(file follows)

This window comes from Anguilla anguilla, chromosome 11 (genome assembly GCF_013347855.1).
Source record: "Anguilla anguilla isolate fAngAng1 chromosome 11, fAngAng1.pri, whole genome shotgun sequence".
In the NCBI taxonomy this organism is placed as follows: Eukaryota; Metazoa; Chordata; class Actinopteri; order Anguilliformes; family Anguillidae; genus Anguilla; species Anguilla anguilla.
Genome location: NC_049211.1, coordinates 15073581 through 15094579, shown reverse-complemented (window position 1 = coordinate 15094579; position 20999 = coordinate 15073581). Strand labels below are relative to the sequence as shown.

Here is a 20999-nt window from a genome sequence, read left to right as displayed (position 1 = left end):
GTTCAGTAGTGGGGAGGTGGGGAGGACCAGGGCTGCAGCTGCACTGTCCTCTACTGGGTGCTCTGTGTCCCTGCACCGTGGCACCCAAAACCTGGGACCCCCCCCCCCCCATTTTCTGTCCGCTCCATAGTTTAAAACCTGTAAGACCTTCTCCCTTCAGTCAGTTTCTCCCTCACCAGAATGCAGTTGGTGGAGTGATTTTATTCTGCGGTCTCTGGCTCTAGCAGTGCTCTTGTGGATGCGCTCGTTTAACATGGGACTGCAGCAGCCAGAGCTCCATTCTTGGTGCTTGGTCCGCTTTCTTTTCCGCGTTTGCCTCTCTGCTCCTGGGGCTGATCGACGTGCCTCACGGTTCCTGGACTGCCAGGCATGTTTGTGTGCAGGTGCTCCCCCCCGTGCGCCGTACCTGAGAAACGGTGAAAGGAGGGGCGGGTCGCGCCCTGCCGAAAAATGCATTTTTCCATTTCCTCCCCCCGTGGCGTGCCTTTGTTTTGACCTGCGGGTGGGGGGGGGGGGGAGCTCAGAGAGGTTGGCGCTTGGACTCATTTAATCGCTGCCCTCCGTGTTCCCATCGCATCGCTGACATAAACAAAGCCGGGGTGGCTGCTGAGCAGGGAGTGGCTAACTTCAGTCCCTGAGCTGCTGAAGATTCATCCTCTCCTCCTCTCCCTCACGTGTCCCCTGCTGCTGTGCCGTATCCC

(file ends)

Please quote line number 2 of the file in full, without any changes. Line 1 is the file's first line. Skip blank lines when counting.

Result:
Source record: "Anguilla anguilla isolate fAngAng1 chromosome 11, fAngAng1.pri, whole genome shotgun sequence".